Sometimes the only thing that seems appropriate is a thunderstorm. We are experiencing just such a thing right now up here in our hilly region of Michigan.
We used to live in Ohio...the flat part of Ohio that is. The first storm we experienced up here was more than a little unsettling. The thunder doesn't clap and boom and explode the way it does when you live on flat land. It rolls. Rolling thunder. It starts in as a low growl and slowly rolls up and over itself until the undertow draws it back to the steady drone that tends to make itself our soundtrack for entire nights once it shows up.
I woke to its menacing vibration a month or so after we moved here. I'd never heard rolling thunder before. I woke Oliver up.
"What is that noise?" I asked him.
He jolts awake and grabs the bat assuming his "do not mess with my family" persona. I always feel safe when Oliver is around.
We stay silent and listen to the rumble. We wonder: Tornado?
No, it's not a tornado. We listen to the rise and fall, the auditory sister of the lake's waves only miles away.
As we slowly began to accept that this was thunder here, our new thunder, Oliver drifted off to sleep. I lay awake, not sleeping well for the rest of the night. I kept waiting for the thunder to spend itself with a soul wrenching crash. I kept waiting for the storm to wage its fury on us, but instead it rolled on and on and on; not gentle by any means, but never giving over to the rage to which I was accustomed.
All that night I lay feeling dissatisfied, smolderingly angry, really. Eventually the thunder dissolved away as the storms here seem to do. It lacked closure, like the storm hadn't confronted itself or the cycle it was a part of. It just sort of kept pace. I wouldn't accept it. It was a calculated, tip-toeing storm, and I did not want to be near it. Just rage and get it over with, I thought.
Tonight, I didn't notice that the thunder was rolling until I started writing about it. This rolling thunder has woven it's way into my fabric of being. It has taught me that, in fact, it is not disingenuously calculated, rather it is steady, it does not tip-toe, it simply has mastered the art of allowing.
The ebb and flow is an aspect of living. There is no getting around it, and floating amongst the waves is not weak. There can be a time for rage, for crashing and banging and great big releasing, but there is no shame in allowing a slow steady, anchored release. They are equally valid methods of weathering those periods when different aspects of ourselves are charged in opposing ways creating a storm within. One is quick, fierce, striking, and frightening; the other is slow, measured, and utterly painful to bear--like childbirth. We need both. Or at least I do.
For the last year, I have spent intimate time with the rolling thunder that threatened to shake me right off of my foundation. The steady rumble lasted so long that, in fact, the house of cards other people built for me came crashing down bringing me right with it. Fortunately, I've been doing my own building these past years. Just as soon as I stopped trying to save the old, useless dollhouse, I leaned into trusting that there was something real for me already in place and allowed the cards to fall, and then....well, it was like magic. Painful magic.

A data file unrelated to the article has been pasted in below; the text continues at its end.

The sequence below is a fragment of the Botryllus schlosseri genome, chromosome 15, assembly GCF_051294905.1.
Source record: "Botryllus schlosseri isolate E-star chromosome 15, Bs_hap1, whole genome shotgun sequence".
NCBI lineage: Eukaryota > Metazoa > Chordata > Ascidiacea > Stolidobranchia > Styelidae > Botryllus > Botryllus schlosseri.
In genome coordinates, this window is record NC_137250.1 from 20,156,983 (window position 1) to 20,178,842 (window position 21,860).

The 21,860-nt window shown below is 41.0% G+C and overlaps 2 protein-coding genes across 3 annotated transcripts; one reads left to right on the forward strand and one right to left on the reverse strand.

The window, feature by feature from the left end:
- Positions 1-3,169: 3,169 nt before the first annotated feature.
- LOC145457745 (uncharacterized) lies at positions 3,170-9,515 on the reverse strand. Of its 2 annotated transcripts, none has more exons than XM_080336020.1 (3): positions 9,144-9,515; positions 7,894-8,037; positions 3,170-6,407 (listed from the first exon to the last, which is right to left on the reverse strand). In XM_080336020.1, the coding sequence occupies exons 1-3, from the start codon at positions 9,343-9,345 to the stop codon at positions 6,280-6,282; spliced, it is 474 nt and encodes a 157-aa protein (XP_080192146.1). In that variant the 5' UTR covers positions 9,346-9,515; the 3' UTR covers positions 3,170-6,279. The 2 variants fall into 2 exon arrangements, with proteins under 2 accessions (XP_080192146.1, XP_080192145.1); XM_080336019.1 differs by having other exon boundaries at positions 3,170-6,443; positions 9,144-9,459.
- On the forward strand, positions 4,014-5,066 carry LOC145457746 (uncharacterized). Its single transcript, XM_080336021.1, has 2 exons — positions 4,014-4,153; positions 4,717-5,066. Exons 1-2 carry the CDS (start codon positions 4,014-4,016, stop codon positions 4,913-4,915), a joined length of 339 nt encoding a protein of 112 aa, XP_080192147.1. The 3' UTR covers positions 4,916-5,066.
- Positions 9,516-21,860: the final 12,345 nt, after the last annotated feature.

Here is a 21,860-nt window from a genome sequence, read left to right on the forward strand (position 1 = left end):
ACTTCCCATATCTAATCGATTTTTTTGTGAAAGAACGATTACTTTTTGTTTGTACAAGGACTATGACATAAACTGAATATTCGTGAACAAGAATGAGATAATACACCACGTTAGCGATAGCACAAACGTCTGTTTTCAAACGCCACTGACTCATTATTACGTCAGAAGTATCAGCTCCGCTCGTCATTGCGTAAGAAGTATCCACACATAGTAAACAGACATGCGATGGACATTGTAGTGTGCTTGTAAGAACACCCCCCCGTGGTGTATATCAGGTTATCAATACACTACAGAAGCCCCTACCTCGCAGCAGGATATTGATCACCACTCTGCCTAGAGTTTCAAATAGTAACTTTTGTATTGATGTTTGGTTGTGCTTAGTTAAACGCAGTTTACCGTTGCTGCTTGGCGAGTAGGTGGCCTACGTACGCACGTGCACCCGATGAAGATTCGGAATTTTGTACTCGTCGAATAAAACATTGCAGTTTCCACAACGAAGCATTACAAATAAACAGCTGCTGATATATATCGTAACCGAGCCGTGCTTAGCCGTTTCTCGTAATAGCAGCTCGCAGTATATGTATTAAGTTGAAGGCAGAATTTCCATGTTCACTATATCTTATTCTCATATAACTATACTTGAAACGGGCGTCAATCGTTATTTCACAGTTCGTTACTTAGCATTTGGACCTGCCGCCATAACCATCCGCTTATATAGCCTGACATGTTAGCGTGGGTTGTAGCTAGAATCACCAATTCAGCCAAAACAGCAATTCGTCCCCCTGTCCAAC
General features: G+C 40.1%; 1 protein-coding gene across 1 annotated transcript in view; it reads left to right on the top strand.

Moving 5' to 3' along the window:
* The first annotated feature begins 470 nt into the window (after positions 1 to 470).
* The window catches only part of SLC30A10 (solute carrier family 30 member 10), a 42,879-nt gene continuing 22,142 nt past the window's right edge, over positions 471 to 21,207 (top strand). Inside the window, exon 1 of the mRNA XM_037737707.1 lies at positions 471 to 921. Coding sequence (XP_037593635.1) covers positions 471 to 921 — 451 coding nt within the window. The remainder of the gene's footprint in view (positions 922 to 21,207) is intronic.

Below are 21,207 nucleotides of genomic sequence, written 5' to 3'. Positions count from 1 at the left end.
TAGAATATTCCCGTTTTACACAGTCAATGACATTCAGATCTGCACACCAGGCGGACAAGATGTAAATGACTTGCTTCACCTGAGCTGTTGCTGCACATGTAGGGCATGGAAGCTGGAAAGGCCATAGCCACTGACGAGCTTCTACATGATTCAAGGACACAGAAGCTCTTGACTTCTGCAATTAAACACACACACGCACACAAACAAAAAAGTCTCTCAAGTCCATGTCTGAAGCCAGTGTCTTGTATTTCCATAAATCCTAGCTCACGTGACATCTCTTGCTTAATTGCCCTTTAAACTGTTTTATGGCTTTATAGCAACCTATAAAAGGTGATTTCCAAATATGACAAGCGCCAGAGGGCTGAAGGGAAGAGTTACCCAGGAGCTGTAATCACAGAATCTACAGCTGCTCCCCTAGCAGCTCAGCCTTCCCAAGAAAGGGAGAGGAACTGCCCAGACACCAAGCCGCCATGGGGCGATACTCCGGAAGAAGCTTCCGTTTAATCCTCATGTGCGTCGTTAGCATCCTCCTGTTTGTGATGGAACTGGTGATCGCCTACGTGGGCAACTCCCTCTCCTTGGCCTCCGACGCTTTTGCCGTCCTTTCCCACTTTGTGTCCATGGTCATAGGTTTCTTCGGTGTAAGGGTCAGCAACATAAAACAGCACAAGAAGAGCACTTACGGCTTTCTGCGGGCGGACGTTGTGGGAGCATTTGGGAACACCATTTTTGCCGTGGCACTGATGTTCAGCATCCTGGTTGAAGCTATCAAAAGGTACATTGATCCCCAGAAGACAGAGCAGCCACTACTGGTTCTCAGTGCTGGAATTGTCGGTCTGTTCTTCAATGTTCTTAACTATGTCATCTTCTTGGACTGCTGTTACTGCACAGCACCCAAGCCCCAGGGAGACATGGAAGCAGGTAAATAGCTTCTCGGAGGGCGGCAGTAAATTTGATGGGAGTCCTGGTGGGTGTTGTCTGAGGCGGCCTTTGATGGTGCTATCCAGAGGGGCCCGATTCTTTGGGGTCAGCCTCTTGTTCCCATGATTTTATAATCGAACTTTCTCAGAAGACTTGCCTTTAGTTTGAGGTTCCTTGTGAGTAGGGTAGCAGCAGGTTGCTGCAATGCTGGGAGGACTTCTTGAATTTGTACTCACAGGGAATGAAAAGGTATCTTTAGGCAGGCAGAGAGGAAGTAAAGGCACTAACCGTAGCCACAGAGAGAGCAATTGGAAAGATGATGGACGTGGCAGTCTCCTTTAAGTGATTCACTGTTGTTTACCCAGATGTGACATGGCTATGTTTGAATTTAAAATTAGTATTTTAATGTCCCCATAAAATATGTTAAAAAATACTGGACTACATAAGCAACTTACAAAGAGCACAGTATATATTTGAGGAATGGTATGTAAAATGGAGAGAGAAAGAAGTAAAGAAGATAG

Every card has a face, a memory, or an object stamped on it. Some have been excruciating to send to the compost heap, and that's not drama talking. With every card that fell, especially those big, difficult ones, I could see more clearly what I'd been building for myself. Four months ago, I thought I was walking on the edge of losing everything I've worked for, i.e. my sanity. Now I know that I simply needed to take time to let go of everything else. I was not prepared to rage last year at this time, or even four months ago. I needed the steady shaking apart of the shelter house that had been stunting my growth and blocking my vision, all while charming me with the empty promise of safety from all the things that frighten me.
For the last three weeks, though, I have raged against the ugliest, most difficult parts of that card house.
Think primal roar. And devastating grief. Finally, the bare bones of emotion that I've been wrestling with for a long while. Cycle those two endlessly, and that has been my month of April.
The perfect recipe for a rip-roaring storm.
And you know what happened after I wrote this last night? A big bang crashing Ohio style thunder storm, and a whole lot of release.
Who would have thought?
Anyone else getting shaken up out there?
Anna Turner is the woman behind Little Hearth. She's an ordained interfaith minister, a writer, a believer in purposeful living and healing, a perpetual student, and a full time feminist mother.